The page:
Wednesday, June 18, 2014

The Right Place at the Right Time – Crash Notification Research



Trauma remains the leading cause of death and disability for children in the United States. Motor vehicle crashes contribute to a huge portion of such traumatic injuries in children, and cause over 50 percent of traumatic injury deaths of children. While most research regarding children in motor vehicle crashes focuses on preventing injuries, my research group recognizes that prevention is not 100 percent effective. Therefore, we chose to focus our efforts on the treatment of children injured in motor vehicle crashes when prevention fails.

One of the most important factors in the treatment of injured children is the process of trauma triage. Triage is the process of transporting the “right patient to the right place at the right time.” The “right place” depends on the severity of the child’s injuries.  For severely injured patients, the right place is usually a specialized trauma center, where doctors specialized in the treatment of traumatic injuries are on-call 24 hours a day.  Failure to identify these children in need of treatment at a trauma center can result in disability and death. However, it is not practical to send every child to a trauma center.  This would put an undue strain on the trauma system’s resources and may thus impair care of those more seriously injured patients.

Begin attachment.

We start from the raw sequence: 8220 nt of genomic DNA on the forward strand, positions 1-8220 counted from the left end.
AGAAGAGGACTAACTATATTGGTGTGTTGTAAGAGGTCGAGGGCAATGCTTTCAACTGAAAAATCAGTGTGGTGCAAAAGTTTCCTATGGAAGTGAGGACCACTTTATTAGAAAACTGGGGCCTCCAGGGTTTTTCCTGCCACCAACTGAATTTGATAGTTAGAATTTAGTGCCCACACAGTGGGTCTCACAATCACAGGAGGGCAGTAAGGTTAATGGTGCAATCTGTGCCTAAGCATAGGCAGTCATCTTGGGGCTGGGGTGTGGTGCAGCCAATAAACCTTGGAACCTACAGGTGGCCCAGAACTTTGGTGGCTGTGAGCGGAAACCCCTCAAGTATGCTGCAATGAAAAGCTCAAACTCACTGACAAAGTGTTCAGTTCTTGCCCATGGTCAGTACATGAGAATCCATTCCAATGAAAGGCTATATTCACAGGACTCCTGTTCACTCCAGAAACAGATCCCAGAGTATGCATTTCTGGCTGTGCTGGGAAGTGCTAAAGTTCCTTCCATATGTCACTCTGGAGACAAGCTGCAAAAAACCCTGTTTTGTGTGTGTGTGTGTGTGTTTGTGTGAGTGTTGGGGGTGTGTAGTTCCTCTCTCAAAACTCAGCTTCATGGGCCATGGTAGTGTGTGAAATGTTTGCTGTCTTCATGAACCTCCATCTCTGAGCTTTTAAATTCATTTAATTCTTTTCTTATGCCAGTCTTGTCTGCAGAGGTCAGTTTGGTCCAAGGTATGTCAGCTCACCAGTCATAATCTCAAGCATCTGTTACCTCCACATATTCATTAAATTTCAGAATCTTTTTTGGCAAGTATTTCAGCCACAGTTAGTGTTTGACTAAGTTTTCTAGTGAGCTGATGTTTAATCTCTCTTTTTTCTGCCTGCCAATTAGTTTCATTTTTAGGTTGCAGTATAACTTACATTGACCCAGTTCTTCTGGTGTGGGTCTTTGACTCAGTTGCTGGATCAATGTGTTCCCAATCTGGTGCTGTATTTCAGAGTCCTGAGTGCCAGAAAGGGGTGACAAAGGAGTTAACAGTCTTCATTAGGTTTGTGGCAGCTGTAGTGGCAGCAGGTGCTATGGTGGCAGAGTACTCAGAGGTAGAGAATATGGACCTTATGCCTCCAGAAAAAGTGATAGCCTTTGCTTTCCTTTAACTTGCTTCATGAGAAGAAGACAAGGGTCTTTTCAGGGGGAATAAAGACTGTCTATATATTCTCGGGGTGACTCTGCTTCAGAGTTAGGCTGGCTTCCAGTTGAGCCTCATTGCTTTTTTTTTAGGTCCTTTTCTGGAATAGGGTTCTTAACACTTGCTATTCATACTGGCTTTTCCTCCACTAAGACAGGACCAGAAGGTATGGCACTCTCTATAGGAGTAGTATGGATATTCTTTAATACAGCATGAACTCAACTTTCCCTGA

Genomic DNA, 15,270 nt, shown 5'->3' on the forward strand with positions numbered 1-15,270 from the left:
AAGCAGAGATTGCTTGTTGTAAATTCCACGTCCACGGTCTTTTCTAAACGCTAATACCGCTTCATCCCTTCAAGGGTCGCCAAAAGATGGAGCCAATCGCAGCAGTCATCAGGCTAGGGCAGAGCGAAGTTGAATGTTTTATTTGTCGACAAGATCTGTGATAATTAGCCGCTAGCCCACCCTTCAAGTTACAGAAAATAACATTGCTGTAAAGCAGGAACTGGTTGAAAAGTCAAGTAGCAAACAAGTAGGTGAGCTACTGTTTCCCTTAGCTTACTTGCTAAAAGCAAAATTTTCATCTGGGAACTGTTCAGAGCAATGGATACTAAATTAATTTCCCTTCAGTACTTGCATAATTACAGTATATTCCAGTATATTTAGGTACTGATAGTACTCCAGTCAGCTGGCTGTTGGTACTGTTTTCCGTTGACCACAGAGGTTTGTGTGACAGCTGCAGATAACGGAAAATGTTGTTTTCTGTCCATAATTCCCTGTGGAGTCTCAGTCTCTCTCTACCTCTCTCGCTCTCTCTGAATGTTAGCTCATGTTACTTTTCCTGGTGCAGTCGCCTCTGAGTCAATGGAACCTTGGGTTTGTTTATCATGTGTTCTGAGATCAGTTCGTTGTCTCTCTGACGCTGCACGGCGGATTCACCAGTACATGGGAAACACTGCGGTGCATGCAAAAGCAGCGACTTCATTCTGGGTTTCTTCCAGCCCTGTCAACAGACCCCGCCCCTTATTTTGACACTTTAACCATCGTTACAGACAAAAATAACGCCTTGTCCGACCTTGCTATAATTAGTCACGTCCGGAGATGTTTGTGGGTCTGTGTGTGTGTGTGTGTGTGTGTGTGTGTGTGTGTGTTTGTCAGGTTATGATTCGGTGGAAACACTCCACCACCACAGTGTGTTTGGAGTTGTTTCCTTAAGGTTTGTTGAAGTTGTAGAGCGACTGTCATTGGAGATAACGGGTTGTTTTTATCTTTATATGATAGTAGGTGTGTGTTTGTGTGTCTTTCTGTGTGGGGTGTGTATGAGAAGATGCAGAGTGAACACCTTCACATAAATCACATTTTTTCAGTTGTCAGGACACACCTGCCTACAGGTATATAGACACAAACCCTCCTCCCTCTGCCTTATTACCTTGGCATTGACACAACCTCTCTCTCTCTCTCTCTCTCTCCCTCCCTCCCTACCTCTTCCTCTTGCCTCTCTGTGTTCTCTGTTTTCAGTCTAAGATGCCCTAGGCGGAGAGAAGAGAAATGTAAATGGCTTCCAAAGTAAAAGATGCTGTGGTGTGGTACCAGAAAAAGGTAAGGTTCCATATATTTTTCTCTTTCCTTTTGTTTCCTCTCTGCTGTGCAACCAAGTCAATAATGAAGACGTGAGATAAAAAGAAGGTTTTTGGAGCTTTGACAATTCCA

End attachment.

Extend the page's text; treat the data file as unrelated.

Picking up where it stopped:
Currently, most triage systems rely on assessment of the child after Emergency Medical Technicians (EMTs) have already arrived on the scene. EMTs assess the child, determine the severity of the injuries and decide whether or not they need to be transported to a trauma center. This is problematic for several reasons. First, the assessment and determination of whether or not a child needs transport to a trauma center may be highly subjective. Second, it may be impossible to determine, based on the limited diagnostic tools available in the field, the specific injuries a child has sustained and thus how severe they actually are. Third, this process may be long and arduous for children in rural areas who often live long distances from trauma centers. Such children would require transport by helicopter to the nearest trauma center. By the time the EMT team arrives on the scene, determines helicopter transport is necessary and sends for such transport, critical time is wasted that is best spent treating injuries.